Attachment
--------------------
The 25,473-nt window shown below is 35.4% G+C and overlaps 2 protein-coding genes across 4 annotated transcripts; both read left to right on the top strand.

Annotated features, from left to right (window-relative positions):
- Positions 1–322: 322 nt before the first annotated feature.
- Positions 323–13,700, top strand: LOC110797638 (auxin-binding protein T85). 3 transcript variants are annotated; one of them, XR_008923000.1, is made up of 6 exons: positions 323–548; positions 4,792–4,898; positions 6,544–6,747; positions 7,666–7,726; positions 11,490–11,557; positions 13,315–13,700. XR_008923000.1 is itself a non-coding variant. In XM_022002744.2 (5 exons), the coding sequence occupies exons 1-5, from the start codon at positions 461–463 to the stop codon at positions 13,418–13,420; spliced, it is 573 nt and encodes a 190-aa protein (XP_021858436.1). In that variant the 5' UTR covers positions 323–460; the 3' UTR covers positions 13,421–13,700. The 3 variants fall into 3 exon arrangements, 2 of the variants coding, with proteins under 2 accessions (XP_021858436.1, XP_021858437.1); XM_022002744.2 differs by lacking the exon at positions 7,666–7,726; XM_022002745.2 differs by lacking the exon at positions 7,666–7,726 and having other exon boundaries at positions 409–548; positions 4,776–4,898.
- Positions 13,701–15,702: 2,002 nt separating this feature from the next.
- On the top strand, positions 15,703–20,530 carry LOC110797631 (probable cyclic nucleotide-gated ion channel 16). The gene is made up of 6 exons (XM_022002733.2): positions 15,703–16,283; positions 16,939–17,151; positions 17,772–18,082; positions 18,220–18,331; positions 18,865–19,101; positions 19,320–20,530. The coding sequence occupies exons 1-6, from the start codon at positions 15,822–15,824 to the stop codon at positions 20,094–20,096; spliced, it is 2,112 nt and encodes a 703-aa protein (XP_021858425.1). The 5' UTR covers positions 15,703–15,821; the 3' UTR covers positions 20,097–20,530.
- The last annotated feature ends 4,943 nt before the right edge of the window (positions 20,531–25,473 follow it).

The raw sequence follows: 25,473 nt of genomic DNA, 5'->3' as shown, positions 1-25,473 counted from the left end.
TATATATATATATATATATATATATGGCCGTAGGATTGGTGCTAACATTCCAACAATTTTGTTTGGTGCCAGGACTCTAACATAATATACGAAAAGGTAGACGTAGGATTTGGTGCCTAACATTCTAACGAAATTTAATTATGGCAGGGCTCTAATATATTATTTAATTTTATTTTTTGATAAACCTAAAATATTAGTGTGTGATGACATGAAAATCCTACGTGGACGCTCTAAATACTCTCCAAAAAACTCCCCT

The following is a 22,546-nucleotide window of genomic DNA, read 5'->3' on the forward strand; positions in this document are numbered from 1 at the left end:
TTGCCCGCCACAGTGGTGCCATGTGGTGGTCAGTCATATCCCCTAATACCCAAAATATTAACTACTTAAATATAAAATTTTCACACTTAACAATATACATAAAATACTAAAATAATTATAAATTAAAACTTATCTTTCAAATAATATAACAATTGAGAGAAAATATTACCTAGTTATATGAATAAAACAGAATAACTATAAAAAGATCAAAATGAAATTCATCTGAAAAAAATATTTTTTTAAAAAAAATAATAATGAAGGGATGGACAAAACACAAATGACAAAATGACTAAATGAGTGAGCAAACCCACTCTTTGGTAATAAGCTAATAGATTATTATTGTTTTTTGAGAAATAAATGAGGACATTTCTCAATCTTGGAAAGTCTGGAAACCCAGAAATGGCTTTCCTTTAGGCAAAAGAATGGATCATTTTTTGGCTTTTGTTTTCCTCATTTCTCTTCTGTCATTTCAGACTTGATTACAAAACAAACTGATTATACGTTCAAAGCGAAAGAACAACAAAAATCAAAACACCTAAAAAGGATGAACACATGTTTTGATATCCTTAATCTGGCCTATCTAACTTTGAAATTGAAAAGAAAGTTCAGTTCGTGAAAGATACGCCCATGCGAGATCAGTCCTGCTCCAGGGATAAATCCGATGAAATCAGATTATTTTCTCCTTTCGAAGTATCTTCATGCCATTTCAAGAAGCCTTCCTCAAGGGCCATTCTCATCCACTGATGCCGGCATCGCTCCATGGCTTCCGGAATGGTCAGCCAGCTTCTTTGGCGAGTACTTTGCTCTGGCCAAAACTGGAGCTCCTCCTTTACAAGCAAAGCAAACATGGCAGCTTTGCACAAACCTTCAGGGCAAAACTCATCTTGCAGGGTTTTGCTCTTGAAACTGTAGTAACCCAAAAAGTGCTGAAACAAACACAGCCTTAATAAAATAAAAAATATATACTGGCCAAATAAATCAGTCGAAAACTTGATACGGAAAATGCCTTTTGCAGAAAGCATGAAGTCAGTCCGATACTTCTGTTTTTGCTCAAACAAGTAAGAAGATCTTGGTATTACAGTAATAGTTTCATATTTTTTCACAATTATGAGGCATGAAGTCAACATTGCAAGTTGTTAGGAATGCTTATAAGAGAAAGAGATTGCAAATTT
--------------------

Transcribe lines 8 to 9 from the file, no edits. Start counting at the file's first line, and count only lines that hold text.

The raw sequence follows: 25,473 nt of genomic DNA, 5'->3' as shown, positions 1-25,473 counted from the left end.
TATATATATATATATATATATATATGGCCGTAGGATTGGTGCTAACATTCCAACAATTTTGTTTGGTGCCAGGACTCTAACATAATATACGAAAAGGTAGACGTAGGATTTGGTGCCTAACATTCTAACGAAATTTAATTATGGCAGGGCTCTAATATATTATTTAATTTTATTTTTTGATAAACCTAAAATATTAGTGTGTGATGACATGAAAATCCTACGTGGACGCTCTAAATACTCTCCAAAAAACTCCCCT